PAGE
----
The teams working on two of Auckland's biggest infrastructure projects have had to adapt to some major challenges as a result of the latest alert level 4 lockdown.
Tunnelling work on the $1.2 billion Central Interceptor project started in Māngere last month. The 14.7km sewer tunnel will run from Grey Lynn to the Māngere Wastewater Treatment Plant and is expected to be completed in 2025.
But, according to executive programme director Shayne Cunis, it came to a grinding halt last week due to Covid-19.
Cunis said the project's team had already been prepared for another lockdown.
"We always knew this was a possibility and we had recently reviewed our Covid plans, because the Government was sending signals that this could happen."
Cunis said under the Covid-19 public health response legislation, minimum basic operations are still permitted under alert level 4.
He said this includes "idling" the project's tunnel boring machine at Māngere and minor works at another site at Mt Roskill's May Rd. But he said less than 10 percent of the project's usual personnel are still on site during alert level 4.
Cunis said he expects the project's operations to be able to return to "normal" when Auckland shifts to alert level 3, but he said there will be greater onsite restrictions for staff, who will have to maintain social distancing and work in onsite bubbles.
He said the latest lockdown will affect the time it takes to complete the project, but he remained confident it can still be delivered on budget.
Across town, the team on the $4.4bn City Rail Link (CRL) project is also grappling with the challenges of alert level 4.
It is the largest transport project ever undertaken in New Zealand and involves the construction of a 3.45km twin-tunnel underground rail link beneath Auckland's city centre.
The underground link will run from Britomart, up Albert St and onto Karangahape Rd before going under the motorway and linking up with the existing western line at Mt Eden. It is expected to be completed in 2024.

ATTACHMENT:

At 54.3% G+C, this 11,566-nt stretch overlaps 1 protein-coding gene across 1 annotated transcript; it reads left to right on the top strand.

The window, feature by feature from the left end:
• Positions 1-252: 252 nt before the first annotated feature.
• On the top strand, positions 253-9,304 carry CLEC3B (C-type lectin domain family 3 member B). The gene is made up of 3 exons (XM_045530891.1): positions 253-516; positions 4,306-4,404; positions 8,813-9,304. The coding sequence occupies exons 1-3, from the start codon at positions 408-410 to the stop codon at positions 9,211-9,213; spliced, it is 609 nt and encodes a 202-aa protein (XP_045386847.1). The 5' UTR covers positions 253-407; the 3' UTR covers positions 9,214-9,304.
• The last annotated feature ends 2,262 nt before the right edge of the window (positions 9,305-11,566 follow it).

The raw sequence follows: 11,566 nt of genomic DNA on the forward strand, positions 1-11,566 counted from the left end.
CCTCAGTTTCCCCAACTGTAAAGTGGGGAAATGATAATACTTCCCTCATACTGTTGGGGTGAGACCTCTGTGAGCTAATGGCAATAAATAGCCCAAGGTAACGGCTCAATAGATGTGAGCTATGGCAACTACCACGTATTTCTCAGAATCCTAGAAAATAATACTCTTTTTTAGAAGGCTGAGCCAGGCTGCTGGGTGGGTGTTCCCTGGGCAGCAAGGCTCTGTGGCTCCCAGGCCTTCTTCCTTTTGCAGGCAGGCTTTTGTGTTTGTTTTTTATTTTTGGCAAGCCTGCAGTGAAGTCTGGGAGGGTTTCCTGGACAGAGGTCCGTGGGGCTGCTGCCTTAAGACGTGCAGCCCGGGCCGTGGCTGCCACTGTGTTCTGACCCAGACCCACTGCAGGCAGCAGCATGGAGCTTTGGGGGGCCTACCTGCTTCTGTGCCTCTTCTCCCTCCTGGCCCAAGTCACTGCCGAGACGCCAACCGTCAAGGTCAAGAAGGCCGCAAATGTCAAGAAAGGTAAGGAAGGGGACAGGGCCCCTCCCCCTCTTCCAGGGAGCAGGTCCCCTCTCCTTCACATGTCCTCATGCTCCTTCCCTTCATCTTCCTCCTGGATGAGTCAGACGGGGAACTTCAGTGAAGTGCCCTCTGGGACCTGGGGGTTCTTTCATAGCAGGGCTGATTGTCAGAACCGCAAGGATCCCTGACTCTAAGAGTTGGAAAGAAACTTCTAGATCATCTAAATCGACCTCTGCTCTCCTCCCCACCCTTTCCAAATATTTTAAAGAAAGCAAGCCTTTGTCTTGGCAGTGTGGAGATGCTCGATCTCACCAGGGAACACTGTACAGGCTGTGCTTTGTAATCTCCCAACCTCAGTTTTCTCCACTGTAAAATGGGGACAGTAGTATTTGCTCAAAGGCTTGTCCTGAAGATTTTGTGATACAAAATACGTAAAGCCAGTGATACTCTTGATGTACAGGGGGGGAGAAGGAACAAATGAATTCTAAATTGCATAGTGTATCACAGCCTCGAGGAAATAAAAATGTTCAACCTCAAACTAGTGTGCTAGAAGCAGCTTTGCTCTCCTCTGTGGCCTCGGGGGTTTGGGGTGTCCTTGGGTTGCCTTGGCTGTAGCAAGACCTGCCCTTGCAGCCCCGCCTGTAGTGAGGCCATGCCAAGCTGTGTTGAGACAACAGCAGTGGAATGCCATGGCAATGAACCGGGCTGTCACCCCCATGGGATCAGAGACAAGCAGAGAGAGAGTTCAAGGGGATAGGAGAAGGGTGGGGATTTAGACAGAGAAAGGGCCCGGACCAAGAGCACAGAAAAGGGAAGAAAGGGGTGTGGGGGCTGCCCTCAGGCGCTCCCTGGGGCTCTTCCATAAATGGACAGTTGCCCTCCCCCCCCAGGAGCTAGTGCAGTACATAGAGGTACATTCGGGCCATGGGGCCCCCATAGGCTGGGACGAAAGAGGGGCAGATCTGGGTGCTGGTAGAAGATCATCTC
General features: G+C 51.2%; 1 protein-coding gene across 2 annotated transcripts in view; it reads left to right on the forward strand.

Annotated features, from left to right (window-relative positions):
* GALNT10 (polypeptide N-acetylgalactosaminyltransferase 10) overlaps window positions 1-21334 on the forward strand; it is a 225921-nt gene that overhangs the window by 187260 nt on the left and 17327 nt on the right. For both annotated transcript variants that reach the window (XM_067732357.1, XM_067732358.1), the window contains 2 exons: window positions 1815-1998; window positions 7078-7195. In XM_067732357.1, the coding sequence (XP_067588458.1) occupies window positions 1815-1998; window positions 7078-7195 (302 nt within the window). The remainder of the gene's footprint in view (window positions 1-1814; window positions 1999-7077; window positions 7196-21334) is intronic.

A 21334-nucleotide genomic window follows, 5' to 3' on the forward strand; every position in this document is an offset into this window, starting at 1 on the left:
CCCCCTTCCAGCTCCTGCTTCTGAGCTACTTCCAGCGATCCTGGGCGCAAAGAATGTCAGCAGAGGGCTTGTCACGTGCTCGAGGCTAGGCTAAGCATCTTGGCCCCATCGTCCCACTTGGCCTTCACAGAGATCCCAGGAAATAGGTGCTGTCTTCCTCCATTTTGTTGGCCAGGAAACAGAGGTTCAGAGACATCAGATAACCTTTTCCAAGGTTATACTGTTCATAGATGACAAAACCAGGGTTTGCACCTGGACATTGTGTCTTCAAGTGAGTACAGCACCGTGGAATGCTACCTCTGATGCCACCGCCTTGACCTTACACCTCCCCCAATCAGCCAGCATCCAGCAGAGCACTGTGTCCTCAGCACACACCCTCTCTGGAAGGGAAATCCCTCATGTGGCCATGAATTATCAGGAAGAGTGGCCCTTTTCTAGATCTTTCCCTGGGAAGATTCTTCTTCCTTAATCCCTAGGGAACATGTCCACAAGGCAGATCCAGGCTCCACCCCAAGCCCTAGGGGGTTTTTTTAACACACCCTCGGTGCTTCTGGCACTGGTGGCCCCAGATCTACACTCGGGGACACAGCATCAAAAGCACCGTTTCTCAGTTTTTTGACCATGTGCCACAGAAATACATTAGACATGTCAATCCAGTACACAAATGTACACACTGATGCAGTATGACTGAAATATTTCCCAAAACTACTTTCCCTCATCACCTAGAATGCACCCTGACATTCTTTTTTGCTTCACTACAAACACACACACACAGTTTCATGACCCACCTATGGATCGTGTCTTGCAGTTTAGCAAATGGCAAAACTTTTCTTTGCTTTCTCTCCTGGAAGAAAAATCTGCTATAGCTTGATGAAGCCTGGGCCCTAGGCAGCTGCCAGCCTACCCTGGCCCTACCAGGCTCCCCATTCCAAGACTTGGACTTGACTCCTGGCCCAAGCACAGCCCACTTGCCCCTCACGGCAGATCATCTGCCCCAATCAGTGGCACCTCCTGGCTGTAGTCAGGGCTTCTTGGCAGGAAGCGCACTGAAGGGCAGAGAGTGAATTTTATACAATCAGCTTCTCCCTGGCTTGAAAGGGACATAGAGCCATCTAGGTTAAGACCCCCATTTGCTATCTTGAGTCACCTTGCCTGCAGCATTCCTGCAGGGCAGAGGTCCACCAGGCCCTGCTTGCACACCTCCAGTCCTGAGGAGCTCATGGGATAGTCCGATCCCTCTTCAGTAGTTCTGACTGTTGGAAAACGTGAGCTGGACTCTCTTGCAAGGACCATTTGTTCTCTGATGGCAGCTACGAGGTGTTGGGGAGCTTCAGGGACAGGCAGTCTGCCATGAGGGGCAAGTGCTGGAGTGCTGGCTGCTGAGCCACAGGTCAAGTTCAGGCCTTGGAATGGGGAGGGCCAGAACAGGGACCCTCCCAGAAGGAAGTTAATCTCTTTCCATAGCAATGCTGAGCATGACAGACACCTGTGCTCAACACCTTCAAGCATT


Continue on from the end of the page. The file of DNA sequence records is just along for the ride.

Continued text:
Chief executive Dr Sean Sweeney said a small team of workers is still on site to operate the project's tunnel boring machine, but the number of personnel has been reduced.
Tunneling work started in Mt Eden in May and Sweeney said the machine had been operating 24 hours a day, five days a week until last week.
"Tunnel boring machines are not designed to be 'parked' underground for an open-ended period - they need to keep moving forward, even at reduced capacity, to avoid the risk of getting stuck," Sweeney said.
"If that happened here, the costs and time involved in freeing the machine would be catastrophic and completely derail the project."
Sweeney said he expected the latest lockdown to have a "significant impact" on the project, but at this stage it is too early to say how much, in terms of costs and timelines.
A spokesperson from MBIE said they were unable to confirm what operations will look like for infrastructure projects such as the CRL and Central Interceptor at alert level 3.
They said while Construction Health and Safety New Zealand does have health and safety protocols for working under alert level 3, these could still be subject to change.
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